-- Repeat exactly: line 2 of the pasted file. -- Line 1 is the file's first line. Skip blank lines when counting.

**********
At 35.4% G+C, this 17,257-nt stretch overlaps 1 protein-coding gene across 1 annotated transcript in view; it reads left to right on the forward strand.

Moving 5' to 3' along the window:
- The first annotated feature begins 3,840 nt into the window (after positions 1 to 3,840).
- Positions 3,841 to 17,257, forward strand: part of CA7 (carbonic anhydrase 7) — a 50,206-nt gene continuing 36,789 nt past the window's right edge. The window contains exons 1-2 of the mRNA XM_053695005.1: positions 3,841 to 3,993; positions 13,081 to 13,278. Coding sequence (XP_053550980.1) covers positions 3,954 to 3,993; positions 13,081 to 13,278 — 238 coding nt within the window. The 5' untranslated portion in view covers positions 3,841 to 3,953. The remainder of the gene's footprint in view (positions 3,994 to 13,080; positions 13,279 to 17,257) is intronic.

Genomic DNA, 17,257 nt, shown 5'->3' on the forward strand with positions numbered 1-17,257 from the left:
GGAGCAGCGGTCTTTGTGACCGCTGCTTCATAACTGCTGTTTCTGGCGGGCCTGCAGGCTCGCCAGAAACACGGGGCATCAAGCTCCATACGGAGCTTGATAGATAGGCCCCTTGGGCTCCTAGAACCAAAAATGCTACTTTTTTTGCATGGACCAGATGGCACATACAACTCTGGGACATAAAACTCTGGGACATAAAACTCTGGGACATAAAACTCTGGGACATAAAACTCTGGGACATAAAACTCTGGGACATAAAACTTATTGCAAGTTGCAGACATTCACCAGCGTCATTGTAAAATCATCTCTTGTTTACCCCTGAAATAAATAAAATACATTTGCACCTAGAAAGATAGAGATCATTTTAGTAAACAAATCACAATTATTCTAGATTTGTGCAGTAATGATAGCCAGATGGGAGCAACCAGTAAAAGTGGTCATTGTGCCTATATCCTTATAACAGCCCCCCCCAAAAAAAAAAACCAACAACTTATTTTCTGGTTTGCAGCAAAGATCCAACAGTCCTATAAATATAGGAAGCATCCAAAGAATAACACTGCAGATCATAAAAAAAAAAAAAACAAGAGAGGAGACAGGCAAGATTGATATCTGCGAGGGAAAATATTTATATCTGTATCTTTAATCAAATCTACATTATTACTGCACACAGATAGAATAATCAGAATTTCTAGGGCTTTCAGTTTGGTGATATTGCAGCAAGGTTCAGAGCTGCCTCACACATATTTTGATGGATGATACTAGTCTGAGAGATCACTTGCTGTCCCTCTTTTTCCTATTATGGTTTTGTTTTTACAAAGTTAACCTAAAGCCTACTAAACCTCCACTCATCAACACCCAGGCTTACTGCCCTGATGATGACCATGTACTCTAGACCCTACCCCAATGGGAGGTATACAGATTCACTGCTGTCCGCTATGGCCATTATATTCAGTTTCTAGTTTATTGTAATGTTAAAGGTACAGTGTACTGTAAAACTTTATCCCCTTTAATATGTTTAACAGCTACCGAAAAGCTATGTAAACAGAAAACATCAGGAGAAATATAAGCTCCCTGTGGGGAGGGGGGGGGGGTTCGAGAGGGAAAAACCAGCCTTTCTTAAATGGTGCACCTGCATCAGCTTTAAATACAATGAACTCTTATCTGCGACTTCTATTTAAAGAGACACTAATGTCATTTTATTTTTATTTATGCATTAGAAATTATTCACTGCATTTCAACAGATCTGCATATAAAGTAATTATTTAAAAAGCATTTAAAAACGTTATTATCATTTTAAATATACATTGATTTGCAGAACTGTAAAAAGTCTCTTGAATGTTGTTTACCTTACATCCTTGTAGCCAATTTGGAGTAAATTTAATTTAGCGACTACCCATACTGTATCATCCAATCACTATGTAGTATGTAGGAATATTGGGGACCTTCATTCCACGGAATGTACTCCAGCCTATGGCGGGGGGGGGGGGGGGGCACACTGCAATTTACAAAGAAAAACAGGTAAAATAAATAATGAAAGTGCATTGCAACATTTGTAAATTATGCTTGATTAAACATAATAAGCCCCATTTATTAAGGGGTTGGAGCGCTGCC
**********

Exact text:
Moving 5' to 3' along the window: